Miller Park is a blast. As Patti said, the sausage race — which has been imitated in some form at nearly every ballpark since the Brewers debuted the race in 1993 — is fun. Bernie Brewer has a special meaning for me because both my dad and grandpa are named Bernie.
The stadium definitely does have a different feel to it when the roof is closed. It creates a cavernous environment that is really not conducive for a great fan experience. It is nice to know, however, in the unpredictable Wisconsin weather, that there will always be a Brewers game played when scheduled.
When the roof is open, it does feel more like a baseball game should feel — as Patti said.
What was not fun was on July 4, when the Brewers decided to close the roof after a couple of innings because there was rain in the area. It didn’t rain and it was over 90 degrees outside. The result was a sweltering heat in the ballpark — for fans and players alike — until the roof was re-opened about 40 minutes later.
— Ron Clements (@Ron_Clements) July 4, 2018
Patti and Ron both say:
Brats, cheese and beer are pretty much the staples of Miller Park — and Milwaukee in general, for that matter. But that’s not all that’s available at Miller Park.
Local restaurants Zaffiro’s Pizza, AJ Bombers burgers, Smoke Shack and Holey Moley doughnuts all have spots inside the park. There is also a TGIFriday’s in the stadium and it’s open year-round with balcony seating over the outfield. You do not need a special ticket to sit there, just be there early.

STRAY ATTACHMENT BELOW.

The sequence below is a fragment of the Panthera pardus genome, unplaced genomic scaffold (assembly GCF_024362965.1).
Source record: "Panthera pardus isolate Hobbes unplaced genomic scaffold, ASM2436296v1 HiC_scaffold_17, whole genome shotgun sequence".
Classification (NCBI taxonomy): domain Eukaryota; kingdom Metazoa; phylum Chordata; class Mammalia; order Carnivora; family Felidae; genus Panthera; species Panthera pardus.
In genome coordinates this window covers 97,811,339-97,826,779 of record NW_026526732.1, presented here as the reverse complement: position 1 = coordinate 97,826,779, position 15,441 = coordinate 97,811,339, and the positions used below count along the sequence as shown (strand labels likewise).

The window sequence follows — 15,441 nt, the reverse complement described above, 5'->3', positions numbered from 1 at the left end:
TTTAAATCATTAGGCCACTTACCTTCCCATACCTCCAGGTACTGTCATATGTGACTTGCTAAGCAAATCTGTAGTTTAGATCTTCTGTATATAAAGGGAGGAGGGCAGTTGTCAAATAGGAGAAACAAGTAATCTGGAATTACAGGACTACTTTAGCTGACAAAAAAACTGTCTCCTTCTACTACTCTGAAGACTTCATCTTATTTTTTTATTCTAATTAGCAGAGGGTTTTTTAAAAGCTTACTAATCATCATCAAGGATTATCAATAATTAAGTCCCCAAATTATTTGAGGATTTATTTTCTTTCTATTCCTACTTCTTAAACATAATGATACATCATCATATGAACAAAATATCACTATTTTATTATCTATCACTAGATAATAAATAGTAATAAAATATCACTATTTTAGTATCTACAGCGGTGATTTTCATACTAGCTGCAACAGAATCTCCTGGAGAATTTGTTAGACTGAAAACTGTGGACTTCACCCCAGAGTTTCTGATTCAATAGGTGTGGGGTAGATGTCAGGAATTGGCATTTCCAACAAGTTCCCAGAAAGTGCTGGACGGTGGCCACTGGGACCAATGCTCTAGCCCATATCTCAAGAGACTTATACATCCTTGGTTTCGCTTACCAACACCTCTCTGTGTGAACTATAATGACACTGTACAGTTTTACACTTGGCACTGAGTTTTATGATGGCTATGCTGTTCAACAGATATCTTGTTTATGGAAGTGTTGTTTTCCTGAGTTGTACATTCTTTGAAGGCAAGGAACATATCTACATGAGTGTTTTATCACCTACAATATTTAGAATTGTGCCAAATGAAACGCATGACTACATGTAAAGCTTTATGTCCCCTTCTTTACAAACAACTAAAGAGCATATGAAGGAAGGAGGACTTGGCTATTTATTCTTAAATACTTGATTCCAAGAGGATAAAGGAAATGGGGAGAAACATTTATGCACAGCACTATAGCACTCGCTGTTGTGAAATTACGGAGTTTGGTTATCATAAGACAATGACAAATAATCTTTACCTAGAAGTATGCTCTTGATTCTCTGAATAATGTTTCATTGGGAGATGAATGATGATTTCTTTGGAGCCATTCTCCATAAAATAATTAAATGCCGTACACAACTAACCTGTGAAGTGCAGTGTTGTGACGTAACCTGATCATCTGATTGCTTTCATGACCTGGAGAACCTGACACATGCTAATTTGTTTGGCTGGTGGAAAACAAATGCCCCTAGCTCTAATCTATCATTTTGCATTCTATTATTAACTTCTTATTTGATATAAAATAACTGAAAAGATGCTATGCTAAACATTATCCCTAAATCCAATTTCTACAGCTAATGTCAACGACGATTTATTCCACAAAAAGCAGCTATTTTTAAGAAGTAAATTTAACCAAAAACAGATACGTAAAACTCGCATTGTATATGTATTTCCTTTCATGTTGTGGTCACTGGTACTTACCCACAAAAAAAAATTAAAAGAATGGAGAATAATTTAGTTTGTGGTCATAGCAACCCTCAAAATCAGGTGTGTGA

In addition to traditional ballpark fare like hot dogs, popcorn and pretzels, Miller Park also has vegetarian and gluten-free options.
As you might expect, the beer is relatively inexpensive at Miller Park. The tickets, however, can be pricey — especially against the rival Cubs and Cardinals. Sitting on the 200 level for the June 23 game against the Cards set us back $79 apiece.
Tickets in the upper level, like maybe near the Uecker seat, can be found for as little as $6, so there are inexpensive ways to see the Brewers at Miller Park.
As stated above, Miller Park is an architectural marvel. It stands out along I-94 and as you walk up to the stadium, you’ll see Helfaer Field — a Little League field in front of the stadium with Miller Park providing the backdrop. Home plate is in the same location as it was at the old Milwaukee County Stadium.